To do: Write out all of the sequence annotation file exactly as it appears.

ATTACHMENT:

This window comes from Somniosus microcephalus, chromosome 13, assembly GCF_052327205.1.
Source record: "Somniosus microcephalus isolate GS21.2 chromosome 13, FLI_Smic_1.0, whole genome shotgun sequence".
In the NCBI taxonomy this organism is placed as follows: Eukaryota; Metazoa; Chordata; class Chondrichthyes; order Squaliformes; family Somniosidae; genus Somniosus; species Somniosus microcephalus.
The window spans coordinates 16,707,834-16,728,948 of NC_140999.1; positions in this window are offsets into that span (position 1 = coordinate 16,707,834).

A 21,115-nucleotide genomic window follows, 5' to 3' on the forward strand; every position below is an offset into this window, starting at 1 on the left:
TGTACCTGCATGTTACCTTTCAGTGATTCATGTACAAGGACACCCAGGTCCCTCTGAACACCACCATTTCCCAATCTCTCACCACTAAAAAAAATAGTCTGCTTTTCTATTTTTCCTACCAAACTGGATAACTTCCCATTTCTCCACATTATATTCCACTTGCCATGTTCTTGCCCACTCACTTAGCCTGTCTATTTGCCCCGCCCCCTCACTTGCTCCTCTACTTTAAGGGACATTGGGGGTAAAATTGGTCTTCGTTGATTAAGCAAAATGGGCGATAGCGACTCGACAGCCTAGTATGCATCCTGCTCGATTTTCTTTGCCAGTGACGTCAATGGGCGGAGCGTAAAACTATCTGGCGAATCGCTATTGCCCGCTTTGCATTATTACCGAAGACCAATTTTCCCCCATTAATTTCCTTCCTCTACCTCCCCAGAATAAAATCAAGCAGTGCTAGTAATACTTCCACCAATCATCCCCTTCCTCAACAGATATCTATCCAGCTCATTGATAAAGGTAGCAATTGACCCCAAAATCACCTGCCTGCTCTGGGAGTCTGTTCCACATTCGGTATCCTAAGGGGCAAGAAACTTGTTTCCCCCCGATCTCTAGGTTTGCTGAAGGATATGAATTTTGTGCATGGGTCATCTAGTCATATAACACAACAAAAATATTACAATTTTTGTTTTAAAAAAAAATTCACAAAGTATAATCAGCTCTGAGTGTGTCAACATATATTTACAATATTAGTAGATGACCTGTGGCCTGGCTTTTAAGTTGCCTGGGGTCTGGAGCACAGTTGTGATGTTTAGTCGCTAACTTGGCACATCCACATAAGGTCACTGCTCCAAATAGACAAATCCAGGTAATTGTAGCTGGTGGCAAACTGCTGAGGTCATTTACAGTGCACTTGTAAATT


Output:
This window comes from Somniosus microcephalus, chromosome 13, assembly GCF_052327205.1.
Source record: "Somniosus microcephalus isolate GS21.2 chromosome 13, FLI_Smic_1.0, whole genome shotgun sequence".
In the NCBI taxonomy this organism is placed as follows: Eukaryota; Metazoa; Chordata; class Chondrichthyes; order Squaliformes; family Somniosidae; genus Somniosus; species Somniosus microcephalus.
The window spans coordinates 16,707,834-16,728,948 of NC_140999.1; positions in this window are offsets into that span (position 1 = coordinate 16,707,834).

A 21,115-nucleotide genomic window follows, 5' to 3' on the forward strand; every position below is an offset into this window, starting at 1 on the left:
TGTACCTGCATGTTACCTTTCAGTGATTCATGTACAAGGACACCCAGGTCCCTCTGAACACCACCATTTCCCAATCTCTCACCACTAAAAAAAATAGTCTGCTTTTCTATTTTTCCTACCAAACTGGATAACTTCCCATTTCTCCACATTATATTCCACTTGCCATGTTCTTGCCCACTCACTTAGCCTGTCTATTTGCCCCGCCCCCTCACTTGCTCCTCTACTTTAAGGGACATTGGGGGTAAAATTGGTCTTCGTTGATTAAGCAAAATGGGCGATAGCGACTCGACAGCCTAGTATGCATCCTGCTCGATTTTCTTTGCCAGTGACGTCAATGGGCGGAGCGTAAAACTATCTGGCGAATCGCTATTGCCCGCTTTGCATTATTACCGAAGACCAATTTTCCCCCATTAATTTCCTTCCTCTACCTCCCCAGAATAAAATCAAGCAGTGCTAGTAATACTTCCACCAATCATCCCCTTCCTCAACAGATATCTATCCAGCTCATTGATAAAGGTAGCAATTGACCCCAAAATCACCTGCCTGCTCTGGGAGTCTGTTCCACATTCGGTATCCTAAGGGGCAAGAAACTTGTTTCCCCCCGATCTCTAGGTTTGCTGAAGGATATGAATTTTGTGCATGGGTCATCTAGTCATATAACACAACAAAAATATTACAATTTTTGTTTTAAAAAAAAATTCACAAAGTATAATCAGCTCTGAGTGTGTCAACATATATTTACAATATTAGTAGATGACCTGTGGCCTGGCTTTTAAGTTGCCTGGGGTCTGGAGCACAGTTGTGATGTTTAGTCGCTAACTTGGCACATCCACATAAGGTCACTGCTCCAAATAGACAAATCCAGGTAATTGTAGCTGGTGGCAAACTGCTGAGGTCATTTACAGTGCACTTGTAAATT